In 2015 I worked on diptychs, fascinated by the interdependence between symmetric elements.
"I saw my life branching out before me like the green fig tree in the story. From the tip of every branch, like a fat purple fig, a wonderful future beckoned and winked. One fig was a husband and a happy home and children, and another fig was a famous poet and another fig was a brilliant professor, and another fig was Ee Gee, the amazing editor, and another fig was Europe and Africa and South America, and another fig was Constantin and Socrates and Attila and a pack of other lovers with queer names and offbeat professions, and another fig was an Olympic lady crew champion, and beyond and above these figs were many more figs I couldn't quite make out. I saw myself sitting in the crotch of this fig tree, starving to death, just because I couldn't make up my mind which of the figs I would choose. I wanted each and every one of them, but choosing one meant losing all the rest, and, as I sat there, unable to decide, the figs began to wrinkle and go black, and, one by one, they plopped to the ground at my feet.”(1)
I work blindly, letting materials spread and behave however comes naturally to them. When I separate the two pages I am faced with the same image twice. I get an opportunity to live that image two times. I can make a set of decisions, and then a set of different ones. I cherish the privilege and try to often try and push the difference between these two sides.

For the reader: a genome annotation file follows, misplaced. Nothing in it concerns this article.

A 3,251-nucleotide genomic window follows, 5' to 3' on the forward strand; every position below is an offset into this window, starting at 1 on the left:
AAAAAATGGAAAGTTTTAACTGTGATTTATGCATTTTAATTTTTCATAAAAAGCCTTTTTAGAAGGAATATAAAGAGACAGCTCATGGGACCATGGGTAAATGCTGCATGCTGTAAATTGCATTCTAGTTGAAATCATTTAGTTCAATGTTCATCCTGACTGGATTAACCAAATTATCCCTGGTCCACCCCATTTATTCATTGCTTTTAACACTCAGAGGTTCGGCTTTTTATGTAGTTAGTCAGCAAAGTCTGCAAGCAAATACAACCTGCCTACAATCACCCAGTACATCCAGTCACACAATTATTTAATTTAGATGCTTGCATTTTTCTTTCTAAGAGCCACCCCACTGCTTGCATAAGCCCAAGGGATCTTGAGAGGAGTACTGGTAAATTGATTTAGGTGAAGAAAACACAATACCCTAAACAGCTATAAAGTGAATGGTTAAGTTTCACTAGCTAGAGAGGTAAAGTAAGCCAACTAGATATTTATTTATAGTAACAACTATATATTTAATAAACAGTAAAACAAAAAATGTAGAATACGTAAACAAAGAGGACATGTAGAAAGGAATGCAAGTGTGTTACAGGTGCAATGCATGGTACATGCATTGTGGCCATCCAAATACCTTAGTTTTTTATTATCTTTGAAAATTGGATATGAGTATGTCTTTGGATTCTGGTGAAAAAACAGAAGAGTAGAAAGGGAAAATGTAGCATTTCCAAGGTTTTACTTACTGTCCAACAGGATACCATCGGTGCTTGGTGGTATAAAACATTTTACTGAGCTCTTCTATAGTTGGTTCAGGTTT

"Hawking explained that M-theory allows the existence of a “multiverse” of different universes, each with different values of the physical constants. We exist in our universe not by the grace of God, according to Hawking, but simply because the physics in this particular universe is just right for stars, planets and humans to form."(2)
(a)symmetry, interdependece and non-attachement
"Non-attachment does not mean indifference or carelessness, but rather you should do your best and not worry about the results" (3)
"if this exists, that exists; if this ceases to exist, that also ceases to exist." (4)
My mindfulness practice spills into my painting. The diptychs are ways to explore with my hands notions I've experienced when sitting to meditate. I started by trying to not mean to express ideas, but rather listen to whatever the materials were suggesting.
I started embracing serendipity, imperfection and accidents. This lead to not-attaching to outcomes, and the development of a process-based emphasis.
Not all pieces are represented on this page. Feel free to contact me about details.
- Plath, Sylvia, The Bell Jar.